Curiosity Did Not Kill The Cat, It Gave It A Promotion

[5 min read]

Is good performance enough to get you promoted? Are good grades and a colourful resume enough to get you hired? On both fronts, the answer unfortunately is no. Companies are increasingly placing a premium on many intangible traits – and amongst them: Curiosity – a predictor of performance and leadership potential.

According to research by Leadership consulting firm Egon Zehnder, Curiosity is one of 4 traits used to predict an individual’s leadership potential. Many Fortune 500 companies engage firms like Egon Zehnder, Heidrick & Struggles (my previous employers) and Korn Ferry to help them spot high potential talent to groom for key roles. These Consultants look beyond individuals with high performance scores to identify talent that complements high performance with a high degree of curiosity or learning agility.

In the words of a Talent Acquisition Director I interviewed from a leading pharmaceutical company, “when looking to promote, we look for individuals with the hunger to get out of his/her comfort zone, even to domains they were not hired for so as to learn through new experiences in the business.”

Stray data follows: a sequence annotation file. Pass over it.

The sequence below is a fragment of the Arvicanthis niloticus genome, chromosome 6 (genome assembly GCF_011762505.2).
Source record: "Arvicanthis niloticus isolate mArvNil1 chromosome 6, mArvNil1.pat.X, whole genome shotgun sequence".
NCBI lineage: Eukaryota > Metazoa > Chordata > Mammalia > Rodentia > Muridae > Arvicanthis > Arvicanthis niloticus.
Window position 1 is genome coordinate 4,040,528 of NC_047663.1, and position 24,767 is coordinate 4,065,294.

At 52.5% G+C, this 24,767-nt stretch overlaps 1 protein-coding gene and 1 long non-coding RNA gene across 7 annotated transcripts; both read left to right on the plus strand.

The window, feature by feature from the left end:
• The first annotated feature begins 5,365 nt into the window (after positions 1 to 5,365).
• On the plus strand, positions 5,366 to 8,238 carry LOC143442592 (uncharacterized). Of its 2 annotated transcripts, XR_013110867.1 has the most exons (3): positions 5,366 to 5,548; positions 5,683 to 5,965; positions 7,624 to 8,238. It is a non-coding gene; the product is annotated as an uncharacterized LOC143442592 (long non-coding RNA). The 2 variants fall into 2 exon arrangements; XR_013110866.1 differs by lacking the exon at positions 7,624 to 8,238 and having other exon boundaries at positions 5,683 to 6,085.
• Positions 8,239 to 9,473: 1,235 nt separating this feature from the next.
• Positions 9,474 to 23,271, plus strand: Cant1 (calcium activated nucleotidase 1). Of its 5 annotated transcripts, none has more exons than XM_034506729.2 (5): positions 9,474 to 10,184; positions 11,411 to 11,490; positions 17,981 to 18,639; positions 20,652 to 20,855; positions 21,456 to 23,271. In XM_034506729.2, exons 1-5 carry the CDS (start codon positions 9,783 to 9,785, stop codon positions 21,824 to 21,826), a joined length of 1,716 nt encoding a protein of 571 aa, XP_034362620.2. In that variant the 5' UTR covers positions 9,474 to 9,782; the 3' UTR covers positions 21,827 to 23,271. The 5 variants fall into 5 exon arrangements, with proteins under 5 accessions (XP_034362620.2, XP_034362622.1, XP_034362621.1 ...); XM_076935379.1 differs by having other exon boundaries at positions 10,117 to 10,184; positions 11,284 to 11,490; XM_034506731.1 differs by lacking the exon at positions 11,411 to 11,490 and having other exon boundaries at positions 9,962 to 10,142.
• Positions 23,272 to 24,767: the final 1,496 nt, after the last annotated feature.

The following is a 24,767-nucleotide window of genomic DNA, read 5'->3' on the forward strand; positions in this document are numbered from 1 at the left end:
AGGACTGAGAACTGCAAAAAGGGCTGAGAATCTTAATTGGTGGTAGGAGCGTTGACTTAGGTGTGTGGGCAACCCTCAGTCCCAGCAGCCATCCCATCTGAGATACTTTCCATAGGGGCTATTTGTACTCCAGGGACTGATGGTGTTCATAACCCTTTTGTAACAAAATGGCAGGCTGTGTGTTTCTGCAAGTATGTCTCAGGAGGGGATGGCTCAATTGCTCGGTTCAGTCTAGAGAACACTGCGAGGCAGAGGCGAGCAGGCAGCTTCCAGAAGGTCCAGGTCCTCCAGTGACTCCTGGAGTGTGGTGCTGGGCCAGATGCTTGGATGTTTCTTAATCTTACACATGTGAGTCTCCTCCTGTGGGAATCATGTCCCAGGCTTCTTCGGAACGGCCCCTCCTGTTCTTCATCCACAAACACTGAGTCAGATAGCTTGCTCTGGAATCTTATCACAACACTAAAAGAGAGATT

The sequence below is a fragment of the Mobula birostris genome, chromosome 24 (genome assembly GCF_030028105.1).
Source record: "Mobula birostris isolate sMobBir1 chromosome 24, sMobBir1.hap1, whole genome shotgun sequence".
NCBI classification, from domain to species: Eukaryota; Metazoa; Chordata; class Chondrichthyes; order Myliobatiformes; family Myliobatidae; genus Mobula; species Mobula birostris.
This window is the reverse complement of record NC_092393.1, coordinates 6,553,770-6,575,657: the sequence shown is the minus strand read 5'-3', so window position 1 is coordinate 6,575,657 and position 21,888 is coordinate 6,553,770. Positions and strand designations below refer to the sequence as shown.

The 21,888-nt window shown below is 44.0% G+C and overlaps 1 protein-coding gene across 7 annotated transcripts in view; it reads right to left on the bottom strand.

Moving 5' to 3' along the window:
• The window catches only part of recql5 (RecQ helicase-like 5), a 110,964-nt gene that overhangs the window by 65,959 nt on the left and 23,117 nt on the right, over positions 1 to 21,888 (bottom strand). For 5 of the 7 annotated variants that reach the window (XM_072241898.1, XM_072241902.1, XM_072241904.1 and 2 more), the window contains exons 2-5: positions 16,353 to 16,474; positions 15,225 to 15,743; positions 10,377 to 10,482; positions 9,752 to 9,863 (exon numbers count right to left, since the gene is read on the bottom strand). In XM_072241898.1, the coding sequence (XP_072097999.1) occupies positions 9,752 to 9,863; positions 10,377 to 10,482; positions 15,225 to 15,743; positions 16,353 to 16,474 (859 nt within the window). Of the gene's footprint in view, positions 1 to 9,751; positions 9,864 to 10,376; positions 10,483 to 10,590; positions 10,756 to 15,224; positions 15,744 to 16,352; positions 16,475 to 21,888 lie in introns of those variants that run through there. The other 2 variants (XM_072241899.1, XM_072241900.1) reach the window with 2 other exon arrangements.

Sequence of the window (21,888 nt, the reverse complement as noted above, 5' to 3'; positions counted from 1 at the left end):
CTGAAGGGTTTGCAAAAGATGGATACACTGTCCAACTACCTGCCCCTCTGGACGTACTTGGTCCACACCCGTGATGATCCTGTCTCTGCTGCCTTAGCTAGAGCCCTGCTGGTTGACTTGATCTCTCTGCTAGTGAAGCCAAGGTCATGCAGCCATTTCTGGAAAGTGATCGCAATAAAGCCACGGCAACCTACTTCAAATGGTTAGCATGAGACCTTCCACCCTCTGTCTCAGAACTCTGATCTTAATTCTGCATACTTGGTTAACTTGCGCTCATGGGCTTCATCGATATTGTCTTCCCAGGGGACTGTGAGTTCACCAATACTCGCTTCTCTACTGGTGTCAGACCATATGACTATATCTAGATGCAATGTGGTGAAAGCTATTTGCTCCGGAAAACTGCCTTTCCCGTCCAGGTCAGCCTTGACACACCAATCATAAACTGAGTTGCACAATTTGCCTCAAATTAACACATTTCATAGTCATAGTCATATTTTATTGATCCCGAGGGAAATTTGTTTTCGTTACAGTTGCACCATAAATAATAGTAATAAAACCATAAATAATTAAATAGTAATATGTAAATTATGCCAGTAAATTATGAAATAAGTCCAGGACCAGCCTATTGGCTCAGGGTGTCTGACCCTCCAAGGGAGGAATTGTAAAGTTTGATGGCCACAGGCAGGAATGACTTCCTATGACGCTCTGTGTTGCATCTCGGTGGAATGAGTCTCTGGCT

According to Egon Zehnder’s research, curious individuals are those who proactively seek new experiences, ideas, and knowledge. They solicit feedback and are open to learning and change. It’s not merely idle curiosity: They are energized by constantly refreshing themselves on an intellectual, experiential, and personal level.

Because of this, curious individuals learn faster and quickly adapt to new roles and challenges. Chances are, their curiosity may have even exposed them to the problems they are now tasked to solve. Questions that the business throws at them like, how do we leverage the latest technology to improve our customer experience are things they may have already started dabbling with on their own. Change doesn’t unsettle them, it excites them – that’s what makes them so valuable.

In the increasingly competitive war for talent, many companies have started assessing for curiosity as they make graduate hiring decisions. What this means is that having the best grades and the most prestigious CCA record is not going to get you the dream job if you do not prove that you bring with yourself a deep sense of curiosity and strong learning agility.